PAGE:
[CQ-Contest] March CQ arrives

K4tmc at aol.com K4tmc at aol.com
Mon Feb 26 21:42:01 EST 2001

Front cover photo of W3ASK, CQ's Propagation Editor, showing us how he makes
those propagation predictions - using a crystal ball!  George has been doing
this for 50 years in CQ; more details inside.

Contest related items:
Go Surf the Grey and Dark Lines, Part II (where were the waves this past
Contesting column - A Categorical Assessment (operating categories and
pushing the envelope)

Other interesting items:
CQ Market Survey - HF Transceivers for 2001 (just in case you have not been
looking at the ads)
The CQ WAZ Awards Program
MFJ, A Little Bit of Everything (behind the scenes photos of the MFJ facility
and people, and the story of Mr. MFJ)
World Of Ideas column - The Keys are The Key!, Part II (nice color photos)
Washington Readout column - Getting Ham Radio Information from the Web, and
story on W8PAL, SK
How It Works column - A "Keep It Simple" Look at DSP
VHF Plus column - EME, Do It Now!
Magic In The Sky column - Cleaning Up Our Act
DX column - Stop and Listen!
Propagation column - 50th Anniversary! (cover story)

And more...

73 & High Rates,
Henry Pollock - K4TMC
Raleigh, NC

CQ-Contest on WWW:        http://lists.contesting.com/_cq-contest/
Administrative requests:  cq-contest-REQUEST at contesting.com

>From Leigh S. Jones" <kr6x at kr6x.com  Tue Feb 27 03:46:20 2001
From: Leigh S. Jones" <kr6x at kr6x.com (Leigh S. Jones)
Date: Mon, 26 Feb 2001 19:46:20 -0800
Subject: [CQ-Contest] Single ops and Internet
References: <NDBBJODEMLLOGMDJBPCDGECMCOAA.k5zd at ma.ultranet.com>
Message-ID: <05a901c0a06f$d9924630$ede3c23f at kr6x.org>

Randy, I am a little confused what the issue you've raised really is
about.  Do you believe that a widespread practice of using the
internet to get solar flux indices and similar propagation data
threatens to upset the competitive nature of our beloved sport?

Personally, I've never taken the time, while single operator in a
contest, to dial up an ISP and get on the internet.  But there are a
few possible minor uses of the internet that do not seem to fall
outside of the rules, at least according to my interpretation.  There
are some uses of the internet that represent ongoing practices of a
few individuals and clubs that I would caution against allowing if I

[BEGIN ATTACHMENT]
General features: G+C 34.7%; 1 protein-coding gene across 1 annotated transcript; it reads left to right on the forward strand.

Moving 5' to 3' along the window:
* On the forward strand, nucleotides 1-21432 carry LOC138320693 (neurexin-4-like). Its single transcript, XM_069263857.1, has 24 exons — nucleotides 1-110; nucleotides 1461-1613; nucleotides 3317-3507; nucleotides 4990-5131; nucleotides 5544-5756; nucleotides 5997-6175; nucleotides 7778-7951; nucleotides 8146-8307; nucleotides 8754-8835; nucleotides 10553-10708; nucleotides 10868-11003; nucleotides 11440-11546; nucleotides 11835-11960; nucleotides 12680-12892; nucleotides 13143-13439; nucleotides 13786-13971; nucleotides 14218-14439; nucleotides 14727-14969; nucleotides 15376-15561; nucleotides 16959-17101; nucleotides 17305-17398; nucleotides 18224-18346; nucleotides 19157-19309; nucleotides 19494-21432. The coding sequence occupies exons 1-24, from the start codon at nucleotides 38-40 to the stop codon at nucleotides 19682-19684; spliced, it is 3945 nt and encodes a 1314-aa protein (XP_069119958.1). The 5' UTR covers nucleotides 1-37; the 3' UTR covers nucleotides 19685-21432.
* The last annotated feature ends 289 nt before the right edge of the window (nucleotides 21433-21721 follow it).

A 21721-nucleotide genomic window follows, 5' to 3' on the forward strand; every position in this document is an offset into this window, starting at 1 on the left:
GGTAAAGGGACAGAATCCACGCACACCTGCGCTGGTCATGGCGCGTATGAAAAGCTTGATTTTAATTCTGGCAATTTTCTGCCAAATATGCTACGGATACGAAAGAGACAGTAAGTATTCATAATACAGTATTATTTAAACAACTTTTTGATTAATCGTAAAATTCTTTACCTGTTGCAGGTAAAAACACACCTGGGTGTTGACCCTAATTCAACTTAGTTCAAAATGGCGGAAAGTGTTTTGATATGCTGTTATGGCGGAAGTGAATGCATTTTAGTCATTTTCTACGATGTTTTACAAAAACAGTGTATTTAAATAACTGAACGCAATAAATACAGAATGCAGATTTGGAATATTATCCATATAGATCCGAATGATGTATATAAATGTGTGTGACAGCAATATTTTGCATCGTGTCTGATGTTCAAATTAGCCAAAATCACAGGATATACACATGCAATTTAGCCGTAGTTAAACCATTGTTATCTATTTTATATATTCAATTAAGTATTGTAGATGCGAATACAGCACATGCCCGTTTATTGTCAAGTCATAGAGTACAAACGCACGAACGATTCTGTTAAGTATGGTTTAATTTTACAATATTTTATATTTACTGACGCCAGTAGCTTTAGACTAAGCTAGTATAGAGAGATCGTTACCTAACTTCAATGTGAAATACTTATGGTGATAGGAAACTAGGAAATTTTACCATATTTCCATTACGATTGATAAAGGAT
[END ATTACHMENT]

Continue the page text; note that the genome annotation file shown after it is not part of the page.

were questioned as to my opinion of what should be written in the
rules and what should not.

For instance, although I admit that the BARC advertising on
contesting.com prior to theWWDX contest last fall is within the rules,
and I'm not upset over it, I could forsee situations in which allowing
that kind of advertising would open the door to more serious abuses.
And, I have been rather public regarding my views of "web cams" and
similar technologies that could be used to effectively advertise one's
activity in a contest by creating a de-facto solicitation for

I believe, however that the use of the internet to gather solar flux
indices and similar propagation reports such as those provided by WWV
is within the rules and should not be viewed as threatening to the
contesting fraternity.  My view of this is not based on a strict
reading of the rules.  Much of my opinion on this is based on the
conclusions that can be drawn from long years of contesting
experience.  Simply stated, if I begin the contest with a little
knowledge about the current band conditions, such as what part of the
sunspot cycle we are in, and what the season is, I feel that I can
keep abreast of the band conditions by listening to the bands.
On-the-air observations are worth ten times what the internet can tell

You've excerpted the rules.  I believe the excerpts below say that "DX
alerting" and "spotting assistance" are disallowed.  Additional
reading of the rules that have not been included in your excerpts
would reveal that some contests have rules in place that bar the use
of the internet, telephones, semaphore, etc., for solicitation of
contacts.  I don't believe the rules prohibit getting solar indices
from the internet.

But, I don't think you've been hurting yourself with your
interpretation of the rules.  You are as good at finding your way
around the bands as the rest of us, and you don't need to change to

However, a healthy discussion of possible abuses of the rules of
contests is important.  Abuses are out there for the taking.  I'm sure
I could find a contest that doesn't prohibit, for instance, sending
e-mails out to every ham that could be associated with an e-mail
address inviting a contest contact.  I'm sure that those who do so
would argue that this activity promotes contesting as well as amateur
radio operation in general, and should be considered to be in the best
interests of the amateur community and the contesting fraternity.  I
believe it would be an abuse, and would deserve the description you've
provided: "...the day of pure competition by operators based on skill
and technique has been diminished."

----- Original Message -----
From: "Randy Thompson, K5ZD" <k5zd at ma.ultranet.com>
To: "Contest Reflector" <CQ-Contest at contesting.com>
Sent: Monday, February 26, 2001 4:41 AM
Subject: [CQ-Contest] Single ops and Internet

 > As a refresher, here are the rules for the single operator category
in the
 > two major DX contests:
 > ARRL rules just say this:
 > 2.1. Single Operator: One person performs all transmitting,
 > spotting, and logging functions as well as equipment and antenna
 > adjustments.
 > 2.1.1. Use of spotting assistance or nets (operating arrangements
 > other individuals, DX-alerting nets, packet, Internet, etc) is not
 > permitted.
 > The CQ version is this:
 > 1. Single Operator High: Those stations at which one person performs
all of
 > the operating, logging, and spotting functions. The use of DX
 > assistance of any kind places the station in the Single Operator
 > category.
 > ===
 > Both specifically prohibit Internet although there is some room for